The tools: Vim & vimwiki
Now that we have an idea of how to make smart notes with the Zettelkasten method, we need the tools to implement it.
There is software out there that aims to make Luhmann's principles easy to put into place. Sadly, they are proprietary. I am not a fan of using proprietary software, as I have said. I learned a hard lesson when I wanted to export my notes from OneNote to other text editors---it is cumbersome and the result not at all satisfactory. Moreover, when I switched from Windows to Linux, I lost access to a bunch of my notes, as the full desktop version of OneNote is not compatible with Linux and the online version cannot import them. Caveat emptor!
So, ideally we want a text editor that is as "free" as pen & paper, i.e. free in the sense that they give you the freedom to write and carry your notes wherever you feel like it. Surprise, surprise, my choice is Vim! As a bonus, Vim also comes *free* of charge! Vim comes in two versions: as a terminal or command-prompt application (my pick!) or with a graphical interface (for n00bs). In the following, I have the terminal version in mind.
Now, "vanilla" Vim (without any custom configuration) creates individual plain text files---like Notepad---that you then have to figure out where to put in your computer's directory. That's obviously not what we are looking for. However, the beauty of Vim is that it is incredibly extensible by means of *plugins*. One such plugin is *vimwiki*, and it allows Vim to act as a personal wiki (think "Wikipedia"). Essentially, starting from an appropriately named index.wiki file, vimwiki allows you to convert some selected text into a hyperlink, which upon clicking it automatically creates a new file. This is exactly what we want!
Vimwiki's default language is the wiki flavor of markdown. (For those not in the know, markdown is a way to mark where the formatting will go in a plain text file by means of special characters. For example, to mark a word for (future) highlighting, you surround it with a pair of asterisks, like *this!* This forces you to separate content from presentation.) Wiki markdown files are easily convertible to HTML, in case you want to publish your notes on the web. However, in my case, I want my notes to be convertible into PDF, as well as HTML and other file formats. This is not possible with wiki markdown. However, that's not a problem! It's a simple matter of changing the language to *pandoc's* markdown in Vim's configuration file. Pandoc is a separate program from Vim (it's also free), and its sole purpose is to convert from and to different file formats. So once your Vim-based Zettelkasten system is written in pandoc markdown, you can use pandoc to convert your notes into a wide variety of other formats.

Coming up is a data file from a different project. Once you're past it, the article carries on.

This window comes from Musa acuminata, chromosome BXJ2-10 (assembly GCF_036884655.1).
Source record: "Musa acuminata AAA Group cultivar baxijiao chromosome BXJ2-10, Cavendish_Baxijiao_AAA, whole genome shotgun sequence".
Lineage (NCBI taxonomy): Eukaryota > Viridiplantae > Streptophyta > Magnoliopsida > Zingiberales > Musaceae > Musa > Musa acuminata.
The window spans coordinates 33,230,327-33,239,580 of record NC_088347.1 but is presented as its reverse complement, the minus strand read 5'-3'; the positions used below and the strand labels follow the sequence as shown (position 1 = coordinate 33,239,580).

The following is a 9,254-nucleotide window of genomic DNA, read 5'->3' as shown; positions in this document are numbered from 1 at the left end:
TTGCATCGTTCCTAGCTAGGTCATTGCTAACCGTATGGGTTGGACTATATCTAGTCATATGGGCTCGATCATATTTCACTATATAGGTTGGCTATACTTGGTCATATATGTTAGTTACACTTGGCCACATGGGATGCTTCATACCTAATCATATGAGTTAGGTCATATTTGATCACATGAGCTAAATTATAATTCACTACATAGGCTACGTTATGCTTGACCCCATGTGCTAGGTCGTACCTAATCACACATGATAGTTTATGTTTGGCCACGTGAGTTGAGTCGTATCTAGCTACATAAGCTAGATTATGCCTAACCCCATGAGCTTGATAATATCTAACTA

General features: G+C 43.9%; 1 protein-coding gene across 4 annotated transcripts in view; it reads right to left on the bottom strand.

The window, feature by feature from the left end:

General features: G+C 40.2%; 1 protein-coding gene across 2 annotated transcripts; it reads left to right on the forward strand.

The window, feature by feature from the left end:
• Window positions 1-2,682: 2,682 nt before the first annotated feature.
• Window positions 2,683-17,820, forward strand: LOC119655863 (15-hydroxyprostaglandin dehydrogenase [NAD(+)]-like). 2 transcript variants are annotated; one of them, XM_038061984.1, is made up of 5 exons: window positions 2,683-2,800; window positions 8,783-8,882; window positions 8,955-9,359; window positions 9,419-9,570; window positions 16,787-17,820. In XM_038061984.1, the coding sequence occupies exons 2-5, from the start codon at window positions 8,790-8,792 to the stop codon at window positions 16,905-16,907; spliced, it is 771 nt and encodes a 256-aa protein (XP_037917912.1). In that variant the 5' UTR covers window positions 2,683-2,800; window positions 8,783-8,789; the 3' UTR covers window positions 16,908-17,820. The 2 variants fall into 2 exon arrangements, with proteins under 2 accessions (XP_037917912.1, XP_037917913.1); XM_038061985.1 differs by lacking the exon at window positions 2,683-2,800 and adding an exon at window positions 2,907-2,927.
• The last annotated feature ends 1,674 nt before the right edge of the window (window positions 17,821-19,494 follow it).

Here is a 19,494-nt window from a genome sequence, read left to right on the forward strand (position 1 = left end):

An additional benefit of pandoc markdown is that the markup for hyperlinks allows you to more clearly separate the title or description of the link from its URL. So the title may be a short description of the note you want to create, while its URL will be the aforementioned string of numbers representing date & time. If you don't want to have to manually insert the URL, you can create a key-binding in Vim's configuration file so that upon pressing your choice of key(s), the URL will get created and inserted automatically.
This post is not meant to be a technical guide on how to set up Vim or vimwiki+pandoc. It would take me too long to go over all the little tweaks you'd have to make in order to have a setup like mine. For instance, to get proper syntax highlighting you need to add two plugins, namely, vim-pandoc & vim-pandoc-syntax. You also need to tweak Vim's config file to get it to recognize the file's ".md" (markdown) extension. And to convert all your files at once (if you're not using the wiki flavor of markdown), you'd need to create a script (e.g. a makefile) that you would then feed to pandoc. That said, if you don't need to have your notes in any other format than plain text or HTML, just stick with the default vimwiki configuration! Your Zettelkasten implementation will not suffer one bit.